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Numinous World story

I've been crazy busy lately, so I haven't been on much. But! I'll make that up with an entirely new Numinous World story! Perhaps one day it will be part of the next anthology, but I don't have nearly enough stories for an anthology next. I wrote this in 2007.

In some ways this bridges the gap between the Numinous World and the world of The Order of the Air. So here is this small gem for you, a gift to take apart and enjoy!



Paris, 1949

I saw him from behind first, a stooped man in an old black overcoat, his hat pulled low on his brow, saw him from behind as my car came up beside the arcades of Rue de Rivoli in heavy traffic. I would not have thought it was him, so different from the proud bearing I remembered, the ramrod straight-heels together gallantry of another era, of that lovely summer at Saumur before the War. But then as we passed, he made the mistake of glancing up, and I knew him, that profile still cut cameo handsome. Age might bow him, but it could never render him ugly.

“Stop,” I told the driver, and mystified baby GI that he was, he stopped on a dime so that I could cast myself out of the car not quite with a flapper’s grace.

He saw me and tried to take evasive action into a Tabac, but I called out loud enough for the entire street to hear, “Victor! How wonderful to see you!”

At that he stopped, swaying, umbrella in hand, like a thousand arrests.

I clambered as swiftly over the cobblestones as my joints would allow, which I think was still pretty damn quick. “Don’t you try to get away,” I said, attempting to make it sound more flirtatious than arresting officer. “I’ve been enquiring about you all over town.”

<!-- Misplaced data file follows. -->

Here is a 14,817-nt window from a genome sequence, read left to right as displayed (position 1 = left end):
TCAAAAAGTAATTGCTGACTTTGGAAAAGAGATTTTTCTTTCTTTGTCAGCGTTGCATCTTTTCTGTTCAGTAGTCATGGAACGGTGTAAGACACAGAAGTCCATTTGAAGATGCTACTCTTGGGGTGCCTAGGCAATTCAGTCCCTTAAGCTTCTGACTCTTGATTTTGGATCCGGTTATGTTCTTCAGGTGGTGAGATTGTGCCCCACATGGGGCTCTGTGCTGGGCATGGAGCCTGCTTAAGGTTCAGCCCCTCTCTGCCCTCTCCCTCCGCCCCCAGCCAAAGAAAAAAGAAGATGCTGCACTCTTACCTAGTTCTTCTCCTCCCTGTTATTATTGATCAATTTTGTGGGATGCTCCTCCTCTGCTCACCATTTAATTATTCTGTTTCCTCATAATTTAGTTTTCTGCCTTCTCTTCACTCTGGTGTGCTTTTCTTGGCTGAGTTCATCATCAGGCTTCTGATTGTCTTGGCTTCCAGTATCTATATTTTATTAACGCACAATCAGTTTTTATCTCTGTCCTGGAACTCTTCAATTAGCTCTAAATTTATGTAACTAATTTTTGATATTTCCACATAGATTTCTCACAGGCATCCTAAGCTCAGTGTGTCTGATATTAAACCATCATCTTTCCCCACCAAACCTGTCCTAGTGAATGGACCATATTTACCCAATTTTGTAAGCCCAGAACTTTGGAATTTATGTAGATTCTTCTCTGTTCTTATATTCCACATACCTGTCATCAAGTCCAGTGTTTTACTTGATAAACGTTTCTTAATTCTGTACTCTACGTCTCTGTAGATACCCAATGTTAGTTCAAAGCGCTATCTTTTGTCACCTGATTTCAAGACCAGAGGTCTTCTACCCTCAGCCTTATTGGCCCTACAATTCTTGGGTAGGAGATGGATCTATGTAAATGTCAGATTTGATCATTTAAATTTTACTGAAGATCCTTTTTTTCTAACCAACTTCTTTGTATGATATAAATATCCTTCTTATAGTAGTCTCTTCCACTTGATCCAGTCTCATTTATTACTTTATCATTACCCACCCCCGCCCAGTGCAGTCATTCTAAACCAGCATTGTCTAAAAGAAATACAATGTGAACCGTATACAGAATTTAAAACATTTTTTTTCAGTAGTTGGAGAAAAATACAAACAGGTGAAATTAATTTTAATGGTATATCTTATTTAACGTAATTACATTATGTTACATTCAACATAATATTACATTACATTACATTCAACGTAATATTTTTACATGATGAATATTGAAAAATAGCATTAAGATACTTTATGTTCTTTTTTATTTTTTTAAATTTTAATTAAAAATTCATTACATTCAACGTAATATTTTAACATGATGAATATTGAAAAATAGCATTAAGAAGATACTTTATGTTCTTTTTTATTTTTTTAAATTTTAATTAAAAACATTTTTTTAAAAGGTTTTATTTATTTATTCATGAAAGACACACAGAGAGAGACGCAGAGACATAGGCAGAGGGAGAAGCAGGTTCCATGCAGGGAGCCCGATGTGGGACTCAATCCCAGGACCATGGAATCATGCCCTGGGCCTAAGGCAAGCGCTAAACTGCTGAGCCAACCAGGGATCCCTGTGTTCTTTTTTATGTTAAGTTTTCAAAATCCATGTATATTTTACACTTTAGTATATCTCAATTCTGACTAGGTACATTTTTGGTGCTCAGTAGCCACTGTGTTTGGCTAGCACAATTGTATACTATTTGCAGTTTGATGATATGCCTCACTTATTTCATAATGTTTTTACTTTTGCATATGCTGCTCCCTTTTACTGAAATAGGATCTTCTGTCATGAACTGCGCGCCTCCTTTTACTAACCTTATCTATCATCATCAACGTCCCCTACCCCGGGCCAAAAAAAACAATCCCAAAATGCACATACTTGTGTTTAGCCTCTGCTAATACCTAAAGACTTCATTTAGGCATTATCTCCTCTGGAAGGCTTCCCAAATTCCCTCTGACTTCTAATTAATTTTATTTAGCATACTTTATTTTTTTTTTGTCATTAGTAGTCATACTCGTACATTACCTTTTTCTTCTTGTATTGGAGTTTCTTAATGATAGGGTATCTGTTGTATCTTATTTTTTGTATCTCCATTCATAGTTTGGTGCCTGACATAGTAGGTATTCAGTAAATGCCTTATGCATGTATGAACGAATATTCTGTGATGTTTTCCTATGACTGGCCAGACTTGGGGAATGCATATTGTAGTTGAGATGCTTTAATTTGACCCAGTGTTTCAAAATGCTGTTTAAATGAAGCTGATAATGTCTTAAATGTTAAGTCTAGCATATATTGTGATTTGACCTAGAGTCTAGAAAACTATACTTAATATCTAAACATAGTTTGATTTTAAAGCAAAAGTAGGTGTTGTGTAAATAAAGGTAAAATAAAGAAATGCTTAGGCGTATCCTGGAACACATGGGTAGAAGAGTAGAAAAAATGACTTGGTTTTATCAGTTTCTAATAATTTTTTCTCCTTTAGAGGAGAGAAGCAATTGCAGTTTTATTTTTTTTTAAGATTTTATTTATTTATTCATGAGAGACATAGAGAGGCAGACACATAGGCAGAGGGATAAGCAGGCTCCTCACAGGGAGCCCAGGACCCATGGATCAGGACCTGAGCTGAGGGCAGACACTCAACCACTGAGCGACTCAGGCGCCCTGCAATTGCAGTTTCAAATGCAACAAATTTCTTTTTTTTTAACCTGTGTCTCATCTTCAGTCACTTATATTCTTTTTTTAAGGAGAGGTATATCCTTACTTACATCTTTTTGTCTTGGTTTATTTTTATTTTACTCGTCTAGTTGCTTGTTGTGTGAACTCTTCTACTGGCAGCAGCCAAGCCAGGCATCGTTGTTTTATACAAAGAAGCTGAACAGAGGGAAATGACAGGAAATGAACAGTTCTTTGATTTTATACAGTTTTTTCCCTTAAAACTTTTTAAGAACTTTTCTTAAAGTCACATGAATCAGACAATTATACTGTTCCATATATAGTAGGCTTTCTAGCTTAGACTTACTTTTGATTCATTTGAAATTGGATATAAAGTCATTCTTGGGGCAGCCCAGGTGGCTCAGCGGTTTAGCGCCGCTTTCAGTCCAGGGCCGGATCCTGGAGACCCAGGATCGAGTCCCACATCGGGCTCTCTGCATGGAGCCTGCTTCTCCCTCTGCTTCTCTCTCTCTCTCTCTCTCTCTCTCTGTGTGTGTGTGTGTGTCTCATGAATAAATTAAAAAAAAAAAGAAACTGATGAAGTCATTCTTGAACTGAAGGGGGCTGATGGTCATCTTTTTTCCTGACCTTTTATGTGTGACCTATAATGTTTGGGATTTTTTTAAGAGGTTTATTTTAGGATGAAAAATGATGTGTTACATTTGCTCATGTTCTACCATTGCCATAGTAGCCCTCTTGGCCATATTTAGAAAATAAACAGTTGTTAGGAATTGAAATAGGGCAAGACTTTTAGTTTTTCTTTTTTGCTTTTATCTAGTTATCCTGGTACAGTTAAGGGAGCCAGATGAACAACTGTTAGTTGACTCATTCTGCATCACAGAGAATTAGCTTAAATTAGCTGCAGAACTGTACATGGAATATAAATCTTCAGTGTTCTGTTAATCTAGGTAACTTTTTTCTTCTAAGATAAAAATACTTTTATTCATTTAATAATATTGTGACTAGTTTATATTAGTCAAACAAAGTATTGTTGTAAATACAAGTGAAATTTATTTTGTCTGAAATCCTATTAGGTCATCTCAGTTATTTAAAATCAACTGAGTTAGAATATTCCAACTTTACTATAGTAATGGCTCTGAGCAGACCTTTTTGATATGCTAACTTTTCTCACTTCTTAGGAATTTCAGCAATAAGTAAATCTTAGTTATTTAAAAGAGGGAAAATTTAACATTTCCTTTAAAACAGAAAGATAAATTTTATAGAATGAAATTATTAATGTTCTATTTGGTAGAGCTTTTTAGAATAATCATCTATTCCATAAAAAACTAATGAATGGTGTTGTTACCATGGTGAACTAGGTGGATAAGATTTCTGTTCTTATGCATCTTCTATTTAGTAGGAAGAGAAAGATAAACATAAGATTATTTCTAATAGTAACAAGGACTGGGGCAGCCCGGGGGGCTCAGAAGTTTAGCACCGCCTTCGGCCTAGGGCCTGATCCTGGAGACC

He looked at me out from under the brim of his hat, and the ghost of a smile played around his lips, something of the old Victor in his eyes. “Then I’m sure you’ve already heard all the reasons you shouldn’t speak to me.”

“I’ve heard a lot of things,” I said, “but none of them are reasons I shouldn’t speak to you.”

He shook his head. “You are a force of nature.” With a shrug, he drew himself up and then bent over my hand. “Enchanté, madame.”

“That’s more like it,” I said, turning and taking his arm, mindful of my poor driver stuck in traffic and having to move slowly up the street. If we walked, we would more or less keep pace with the boy. “I called at your house, but it wasn’t yours anymore.”

Victor tucked my hand over his arm quite properly. “I had to sell it,” he said. “I’ve lost my pension. And beside, it was rather too big to live in alone.” He glanced sideways at me. “Claudine and I divorced during the war. Laure is married and has children of her own. And Charles….” He gave me a rueful smile. “Charles is wiser than you. He does not speak to me, Hero of the Resistance as he is.”

“I’m so sorry,” I said. I did not ask about Adrian. I knew better. Adrian had died in that brief, hopeless campaign in 1940, while I fretted and held back the reins of a blood horse who smelled carnage.

“I suppose I should thank you,” he said, and did not look at me, just ahead at Place Jeanne d’Arc beyond the arches, a different sort of touchstone to a different sort of pain. “It would have gone far worse for me without him. He quite got me out of prison, did you know that?”